For many, Ram Allah is the heart of Palestine -- it signifies the spirit of the Palestinian people. It is the financial center of Palestine as well as the seat of the Palestinian Authority. A city of around a half a million people, Ram Allah is the bustling center of Palestinian life. Thousands of Palestinians cross the checkpoint outside of Ram Allah every day to go work in Jerusalem and other parts of Israel. Ram Allah is not a typical tourist area. There are no historical sights to see, most of those having been destroyed long ago, and it not a place to go for nightlife. One goes to Ram Allah to see the spirit of the Palestinian people, to talk with locals, sit around, smoke a shisha, and take in the sights and sounds of this city that has seen so much in recent years, but still finds a way to maintain its vibrancy and sense of daily life.
Getting to Ram Allah is rather easy. It is just a 3 Shekel, half-hour minibus ride to the checkpoint and then a short taxi ride into the center of the town, to the square called "Minara," the lively center of town, a square containing towering statues of lions that have been littered with graffiti and posters of dead Palestinians.
If you are going to make the trip to Ram Allah, I suggest you get a guide. We found ours through our hostel and if you are staying in the old city as well, you should have no trouble finding someone who can take you through Ram Allah. Getting a guide gives you the benefit of having someone who knows the city and can show you around with ease. Your guide will also be able to introduce you to people with whom you can talk, and he will be able to show you where you can get the best shawerma, shisha, and masteka (Palestinian ice cream). If you go alone though, you will have no trouble finding your way around and finding people who will help you. One of the great parts about Ram Allah is that, unlike Jerusalem, nobody will try to lure you into your store to rip you off, or ask you to just come take a look.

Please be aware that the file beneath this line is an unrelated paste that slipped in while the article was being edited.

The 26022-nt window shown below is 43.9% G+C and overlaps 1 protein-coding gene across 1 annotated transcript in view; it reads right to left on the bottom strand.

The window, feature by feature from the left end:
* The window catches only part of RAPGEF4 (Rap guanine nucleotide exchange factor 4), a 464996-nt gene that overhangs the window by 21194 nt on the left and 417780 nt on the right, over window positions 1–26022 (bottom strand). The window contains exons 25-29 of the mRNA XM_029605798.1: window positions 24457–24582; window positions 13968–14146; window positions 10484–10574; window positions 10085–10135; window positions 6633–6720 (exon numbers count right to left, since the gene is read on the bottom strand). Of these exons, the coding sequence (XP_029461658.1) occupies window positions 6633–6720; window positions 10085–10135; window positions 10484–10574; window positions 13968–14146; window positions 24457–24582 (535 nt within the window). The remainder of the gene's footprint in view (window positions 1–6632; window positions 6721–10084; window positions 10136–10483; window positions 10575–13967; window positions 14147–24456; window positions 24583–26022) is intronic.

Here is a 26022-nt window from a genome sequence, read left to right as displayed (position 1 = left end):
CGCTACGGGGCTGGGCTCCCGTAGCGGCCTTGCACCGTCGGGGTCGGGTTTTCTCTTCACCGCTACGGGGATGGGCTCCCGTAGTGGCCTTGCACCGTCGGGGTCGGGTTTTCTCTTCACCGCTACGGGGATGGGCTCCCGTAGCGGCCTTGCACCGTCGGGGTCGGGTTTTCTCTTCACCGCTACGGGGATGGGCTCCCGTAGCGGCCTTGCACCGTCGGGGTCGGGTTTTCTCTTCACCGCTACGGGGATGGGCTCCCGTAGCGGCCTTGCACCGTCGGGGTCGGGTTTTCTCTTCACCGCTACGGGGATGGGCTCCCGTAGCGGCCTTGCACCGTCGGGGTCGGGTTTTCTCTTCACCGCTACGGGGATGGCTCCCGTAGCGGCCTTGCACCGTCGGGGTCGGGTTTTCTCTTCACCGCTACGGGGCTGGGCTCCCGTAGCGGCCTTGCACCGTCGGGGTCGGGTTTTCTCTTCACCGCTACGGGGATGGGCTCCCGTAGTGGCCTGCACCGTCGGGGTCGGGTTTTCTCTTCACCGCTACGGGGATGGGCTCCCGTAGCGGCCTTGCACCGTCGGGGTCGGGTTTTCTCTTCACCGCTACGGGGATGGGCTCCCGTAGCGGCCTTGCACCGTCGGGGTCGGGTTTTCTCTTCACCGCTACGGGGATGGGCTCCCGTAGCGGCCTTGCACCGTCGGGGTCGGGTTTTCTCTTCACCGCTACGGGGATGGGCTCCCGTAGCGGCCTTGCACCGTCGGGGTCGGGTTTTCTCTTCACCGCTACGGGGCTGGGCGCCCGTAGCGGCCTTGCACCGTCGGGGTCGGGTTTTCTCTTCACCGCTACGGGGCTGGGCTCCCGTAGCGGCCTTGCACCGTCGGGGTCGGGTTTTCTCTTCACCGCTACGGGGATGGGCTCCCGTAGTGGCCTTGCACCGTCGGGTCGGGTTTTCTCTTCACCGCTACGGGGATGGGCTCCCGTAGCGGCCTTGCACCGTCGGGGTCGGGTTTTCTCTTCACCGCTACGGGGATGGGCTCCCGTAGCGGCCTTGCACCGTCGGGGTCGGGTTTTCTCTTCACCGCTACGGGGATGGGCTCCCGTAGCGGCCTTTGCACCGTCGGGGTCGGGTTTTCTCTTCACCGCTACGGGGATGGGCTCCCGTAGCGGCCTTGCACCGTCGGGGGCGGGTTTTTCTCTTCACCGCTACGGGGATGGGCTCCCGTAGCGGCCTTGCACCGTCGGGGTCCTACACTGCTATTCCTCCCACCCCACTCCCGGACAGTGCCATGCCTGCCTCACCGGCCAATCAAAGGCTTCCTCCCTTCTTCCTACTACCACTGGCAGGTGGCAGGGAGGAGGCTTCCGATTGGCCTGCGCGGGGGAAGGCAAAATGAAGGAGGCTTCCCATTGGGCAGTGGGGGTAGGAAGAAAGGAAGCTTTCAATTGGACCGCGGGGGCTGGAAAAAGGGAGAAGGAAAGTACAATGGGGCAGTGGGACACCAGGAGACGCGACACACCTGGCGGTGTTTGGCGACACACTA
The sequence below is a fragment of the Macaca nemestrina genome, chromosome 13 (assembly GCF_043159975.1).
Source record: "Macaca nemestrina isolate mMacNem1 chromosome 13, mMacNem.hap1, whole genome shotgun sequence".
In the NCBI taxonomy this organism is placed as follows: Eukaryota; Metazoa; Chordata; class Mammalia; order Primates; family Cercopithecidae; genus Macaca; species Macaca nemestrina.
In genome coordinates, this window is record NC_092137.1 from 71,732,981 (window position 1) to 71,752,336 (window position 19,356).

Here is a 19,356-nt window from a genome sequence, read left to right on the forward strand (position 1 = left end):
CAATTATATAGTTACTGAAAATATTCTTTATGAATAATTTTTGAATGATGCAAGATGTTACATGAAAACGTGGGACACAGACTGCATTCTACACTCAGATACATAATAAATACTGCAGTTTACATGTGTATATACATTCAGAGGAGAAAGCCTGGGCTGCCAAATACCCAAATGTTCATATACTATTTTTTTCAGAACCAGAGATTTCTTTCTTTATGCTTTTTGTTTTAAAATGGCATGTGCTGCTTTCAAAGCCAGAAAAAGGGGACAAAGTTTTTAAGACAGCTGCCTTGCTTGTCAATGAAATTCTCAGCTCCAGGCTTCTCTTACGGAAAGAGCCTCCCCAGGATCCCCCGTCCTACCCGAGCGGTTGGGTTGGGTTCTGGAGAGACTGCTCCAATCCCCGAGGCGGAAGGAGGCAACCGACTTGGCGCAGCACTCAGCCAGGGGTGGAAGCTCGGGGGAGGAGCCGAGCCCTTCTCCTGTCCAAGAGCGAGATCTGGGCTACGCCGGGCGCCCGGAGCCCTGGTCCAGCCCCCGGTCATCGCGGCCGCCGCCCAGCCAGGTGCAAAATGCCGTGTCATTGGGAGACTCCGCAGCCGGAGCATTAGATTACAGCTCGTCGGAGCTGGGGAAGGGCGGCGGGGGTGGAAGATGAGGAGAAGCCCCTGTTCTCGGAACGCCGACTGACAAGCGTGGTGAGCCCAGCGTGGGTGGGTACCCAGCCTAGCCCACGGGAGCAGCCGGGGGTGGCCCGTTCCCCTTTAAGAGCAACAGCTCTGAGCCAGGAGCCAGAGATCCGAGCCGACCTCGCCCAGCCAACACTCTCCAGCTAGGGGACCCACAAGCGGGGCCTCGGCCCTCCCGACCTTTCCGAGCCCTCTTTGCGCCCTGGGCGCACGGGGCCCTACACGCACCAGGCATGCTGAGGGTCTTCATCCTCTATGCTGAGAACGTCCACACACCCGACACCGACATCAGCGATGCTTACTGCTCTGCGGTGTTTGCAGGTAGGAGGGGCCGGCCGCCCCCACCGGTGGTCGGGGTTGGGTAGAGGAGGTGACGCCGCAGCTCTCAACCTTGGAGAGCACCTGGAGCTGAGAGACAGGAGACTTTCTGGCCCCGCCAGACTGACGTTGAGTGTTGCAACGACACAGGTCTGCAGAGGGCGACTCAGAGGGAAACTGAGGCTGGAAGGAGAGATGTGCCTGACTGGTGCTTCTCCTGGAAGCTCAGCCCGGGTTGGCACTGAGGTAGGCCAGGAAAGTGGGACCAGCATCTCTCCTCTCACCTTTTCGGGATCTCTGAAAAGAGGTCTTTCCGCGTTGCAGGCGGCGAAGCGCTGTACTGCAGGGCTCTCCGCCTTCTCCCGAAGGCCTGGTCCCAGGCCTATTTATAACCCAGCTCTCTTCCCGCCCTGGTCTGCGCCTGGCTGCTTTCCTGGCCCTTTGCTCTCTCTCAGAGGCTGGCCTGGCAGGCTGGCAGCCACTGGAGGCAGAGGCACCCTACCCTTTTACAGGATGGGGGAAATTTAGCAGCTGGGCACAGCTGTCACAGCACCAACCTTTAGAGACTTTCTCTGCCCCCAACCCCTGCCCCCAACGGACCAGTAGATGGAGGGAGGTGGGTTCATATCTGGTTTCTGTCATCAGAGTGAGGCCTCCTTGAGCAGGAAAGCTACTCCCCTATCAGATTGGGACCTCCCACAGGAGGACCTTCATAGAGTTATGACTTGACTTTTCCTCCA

Our tour of Ram Allah began with a wonderful shawerma sandwich at a local café. From there, our guide took us to meet a group of Palestinian lawyers that work with Amnesty International in helping victims of injustices bring cases against both the Israeli government and the Palestinian Authority. After a very informative session with them, we met up with some female students from Beir Zeit University and talked with them about the female perspective on the issue of Palestine. The students were extremely friendly and intelligent. Any visit to Ram Allah should include a visit to Beir Zeit University, as this is the intellectual center of Palestine and the point from which numerous activists emanate. Our guide then took us around to show us some of the houses that had been bulldozed by the IDF, as well as a police station leveled by Apache helicopters, and then the most shocking site, the compound of Yasser Arafat that was destroyed and besieged just last year. Seeing all these piles of rubble that were once symbols of the move towards Palestinian sovereignty showed just how strong the will of the Palestinian people had to be to move on with their lives, even under such a state.
Walking around Ram Allah you get the feeling that you could be in any other normal Arab city. The streets are full of life, shops are open and people run about their daily lives with smiles on their faces, but there are still things that hint as to the state in which these people live. Graffiti is sprayed across the walls of the destroyed police station saying, "Resistance is not terrorism." The local ice cream shop has cartoons in the window of Kofi Annan with the American flag in one eye, the Israeli in the other, and blood dripping from his hands. Right next door, there are posters of the American woman who was run over by an Israeli bulldozer earlier in the year, "Rachel Corrie: Victim of Justice."
Visiting Ram Allah is not a pleasure visit, but it an enlightening experience, one that will bombard your eyes and your ears. When you cross the checkpoint into Ram Allah, you will immediately notice the difference between it and the rest of Israel. It lacks the same modern amenities and it is generally not as clean. To come to Israel and not visit the West Bank, to not see the other side, is a crime. While Ram Allah does not have the history and monuments to offer that other parts of Israel do, it can offer you an unforgettable chance to experience the hospitality and friendliness of the Palestinian people that will overwhelm any of the preconceived notions you may have carried.